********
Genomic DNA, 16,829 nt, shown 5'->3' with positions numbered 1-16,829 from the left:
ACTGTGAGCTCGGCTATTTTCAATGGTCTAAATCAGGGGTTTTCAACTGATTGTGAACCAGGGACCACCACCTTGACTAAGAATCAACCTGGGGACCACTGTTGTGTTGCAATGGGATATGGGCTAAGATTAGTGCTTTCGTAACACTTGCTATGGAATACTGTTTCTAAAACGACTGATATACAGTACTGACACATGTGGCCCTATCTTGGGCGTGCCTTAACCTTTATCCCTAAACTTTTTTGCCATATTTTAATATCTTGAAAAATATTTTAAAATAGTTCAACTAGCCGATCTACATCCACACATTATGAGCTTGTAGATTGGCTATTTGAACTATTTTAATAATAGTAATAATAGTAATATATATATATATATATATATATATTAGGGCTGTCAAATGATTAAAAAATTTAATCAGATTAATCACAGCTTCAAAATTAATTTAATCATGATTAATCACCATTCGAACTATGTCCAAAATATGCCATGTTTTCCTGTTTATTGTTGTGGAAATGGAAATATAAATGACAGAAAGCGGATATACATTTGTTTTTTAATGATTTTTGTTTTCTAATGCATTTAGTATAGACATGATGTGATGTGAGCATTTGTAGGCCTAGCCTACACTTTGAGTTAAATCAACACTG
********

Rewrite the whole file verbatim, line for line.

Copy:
Genomic DNA, 16,829 nt, shown 5'->3' with positions numbered 1-16,829 from the left:
ACTGTGAGCTCGGCTATTTTCAATGGTCTAAATCAGGGGTTTTCAACTGATTGTGAACCAGGGACCACCACCTTGACTAAGAATCAACCTGGGGACCACTGTTGTGTTGCAATGGGATATGGGCTAAGATTAGTGCTTTCGTAACACTTGCTATGGAATACTGTTTCTAAAACGACTGATATACAGTACTGACACATGTGGCCCTATCTTGGGCGTGCCTTAACCTTTATCCCTAAACTTTTTTGCCATATTTTAATATCTTGAAAAATATTTTAAAATAGTTCAACTAGCCGATCTACATCCACACATTATGAGCTTGTAGATTGGCTATTTGAACTATTTTAATAATAGTAATAATAGTAATATATATATATATATATATATATATTAGGGCTGTCAAATGATTAAAAAATTTAATCAGATTAATCACAGCTTCAAAATTAATTTAATCATGATTAATCACCATTCGAACTATGTCCAAAATATGCCATGTTTTCCTGTTTATTGTTGTGGAAATGGAAATATAAATGACAGAAAGCGGATATACATTTGTTTTTTAATGATTTTTGTTTTCTAATGCATTTAGTATAGACATGATGTGATGTGAGCATTTGTAGGCCTAGCCTACACTTTGAGTTAAATCAACACTG